Health Secretary developing ‘new vision’ as part of ‘war on cancer’

·3 min read

Sajid Javid wants to launch a “war on cancer” in an attempt to radically improve care for patients.

The Health Secretary told MPs he is working on a “new vision” to improve the “persistently poor outcomes” experienced by people in the UK.

Mr Javid made the declaration after concerns were raised in the House of Commons about understaffing in the NHS and waiting times for cancer services.

Labour questioned whether breast cancer care had been “deprioritised” following a steep rise in the number of patients having to wait longer than two weeks to see a specialist.

Breast cancer
A consultant analyses a mammogram. There has been a steep rise in the number of women facing longer waits to see a breast cancer specialist (Rui Vieira/PA)

Conservative MP Lucy Allan said delays in cancer diagnosis and treatment had led to “tragic consequences” for some of her Telford constituents, asking: “What is (Mr Javid) doing to improve cancer survival rates?”

The Health Secretary replied: “The pandemic has exposed huge health disparities in this country.

“It’s clear to me that we need to go much further on cancer – not only to catch up on cancer referrals, on diagnosis, on treatment and radical innovation, but to improve the persistently poor outcomes that patients in this country have long experienced compared to other countries.

“It’s time we launched a war on cancer and I’m working on a new vision to radically improve the outcome of cancer patients across the United Kingdom, and I’ll have more to say on this in due course.”

Lucy Allan voice mail row
Lucy Allan, Tory MP for Telford, asked ‘What is (Mr Javid) doing to improve cancer survival rates?’ (PA)

Shadow health secretary Wes Streeting told MPs about Geoff Cosgrove, a man admitted to hospital with kidney cancer that had spread to his lymph nodes and lungs, who died last Friday as a result of delays in care.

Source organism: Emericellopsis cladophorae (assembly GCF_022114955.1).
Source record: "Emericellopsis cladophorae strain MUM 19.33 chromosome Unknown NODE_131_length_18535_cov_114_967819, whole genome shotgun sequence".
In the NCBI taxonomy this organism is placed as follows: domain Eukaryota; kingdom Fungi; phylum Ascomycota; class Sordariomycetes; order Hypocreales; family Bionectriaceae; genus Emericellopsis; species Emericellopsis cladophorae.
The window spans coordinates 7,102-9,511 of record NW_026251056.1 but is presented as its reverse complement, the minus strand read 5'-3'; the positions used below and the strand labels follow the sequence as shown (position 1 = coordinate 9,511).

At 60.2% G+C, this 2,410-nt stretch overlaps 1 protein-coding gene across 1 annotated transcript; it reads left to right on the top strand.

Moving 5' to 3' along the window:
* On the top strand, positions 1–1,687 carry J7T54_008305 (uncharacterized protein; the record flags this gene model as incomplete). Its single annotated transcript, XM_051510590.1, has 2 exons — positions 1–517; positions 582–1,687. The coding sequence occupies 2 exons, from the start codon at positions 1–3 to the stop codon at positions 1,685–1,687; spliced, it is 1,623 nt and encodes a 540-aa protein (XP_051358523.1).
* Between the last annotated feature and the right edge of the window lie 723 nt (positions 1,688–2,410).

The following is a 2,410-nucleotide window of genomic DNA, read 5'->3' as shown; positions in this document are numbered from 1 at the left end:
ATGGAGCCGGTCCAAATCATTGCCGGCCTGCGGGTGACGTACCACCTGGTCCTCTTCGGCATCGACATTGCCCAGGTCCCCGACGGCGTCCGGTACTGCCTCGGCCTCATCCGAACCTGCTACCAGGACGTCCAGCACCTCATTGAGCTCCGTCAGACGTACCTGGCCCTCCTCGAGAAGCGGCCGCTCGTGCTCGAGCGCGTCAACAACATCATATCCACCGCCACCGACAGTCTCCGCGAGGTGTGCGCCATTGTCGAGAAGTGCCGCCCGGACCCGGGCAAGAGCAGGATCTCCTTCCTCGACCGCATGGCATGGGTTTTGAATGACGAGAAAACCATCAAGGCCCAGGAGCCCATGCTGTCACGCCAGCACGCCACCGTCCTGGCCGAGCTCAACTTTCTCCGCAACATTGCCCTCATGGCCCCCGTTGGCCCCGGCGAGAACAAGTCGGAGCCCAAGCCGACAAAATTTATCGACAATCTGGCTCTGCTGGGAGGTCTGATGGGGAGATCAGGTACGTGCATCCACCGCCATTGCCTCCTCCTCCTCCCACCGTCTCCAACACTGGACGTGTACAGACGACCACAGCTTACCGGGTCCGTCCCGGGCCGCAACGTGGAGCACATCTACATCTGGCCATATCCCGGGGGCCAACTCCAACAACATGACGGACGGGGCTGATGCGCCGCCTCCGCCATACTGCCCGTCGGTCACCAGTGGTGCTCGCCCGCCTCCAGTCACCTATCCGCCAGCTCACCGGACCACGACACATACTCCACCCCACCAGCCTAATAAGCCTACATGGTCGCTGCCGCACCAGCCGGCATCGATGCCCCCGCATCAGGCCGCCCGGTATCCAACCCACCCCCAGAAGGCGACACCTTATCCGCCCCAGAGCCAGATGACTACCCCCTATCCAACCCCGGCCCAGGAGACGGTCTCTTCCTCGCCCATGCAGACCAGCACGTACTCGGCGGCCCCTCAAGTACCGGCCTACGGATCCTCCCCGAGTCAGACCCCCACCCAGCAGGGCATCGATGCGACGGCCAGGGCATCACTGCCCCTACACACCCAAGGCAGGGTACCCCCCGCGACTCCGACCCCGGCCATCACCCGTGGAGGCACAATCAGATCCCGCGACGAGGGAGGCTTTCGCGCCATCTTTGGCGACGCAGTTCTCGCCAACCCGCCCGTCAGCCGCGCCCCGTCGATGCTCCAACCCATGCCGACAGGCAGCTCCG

The Labour frontbencher said: “Last week his wife Glynis contacted me in desperation because he had been unable to access treatment to clear a blockage in his lungs, because the thoracic ward at a nearby hospital had closed because of staffing shortages.

“After frantically, desperate chasing by his family and NHS staff, he was finally admitted to the Bristol Royal Infirmary last week, but unfortunately his condition had deteriorated so he couldn’t receive treatment.”

Mr Streeting asked what the Government was doing to “address the serious understaffing in the NHS”.

Health minister Maria Caulfield said: “There is no doubt that despite cancer being a priority through this pandemic, there have been pressures on the system.”

She added: “I want to reassure him that the NHS is focusing on recovering cancer services to pre-pandemic levels with an additional £2 billion of funding made available to the NHS, and also in terms of staff there’s 44,000 more staff from October 2020.

“We are absolutely committed to getting back on track to pre-pandemic levels, but cancer has always been a priority.”

Mr Streeting later challenged Mr Javid over breast cancer services, warning: “Half of all patients with suspected breast cancer are not seen within the recommended two weeks.

“In two months it’s gone from 5,000 patients not able to see a specialist in the target period to 23,000 – a far steeper increase than all other forms of cancer.

“So can I ask the Secretary of State, has breast cancer care been deprioritised?”

Mr Javid replied: “Of course it hasn’t been deprioritised and no cancer has been deprioritised.

“We have seen … because of this terrible pandemic an impact on healthcare across the country, including sadly on cancer care as well.”

Mr Javid said all types of cancer care “remain a priority”.

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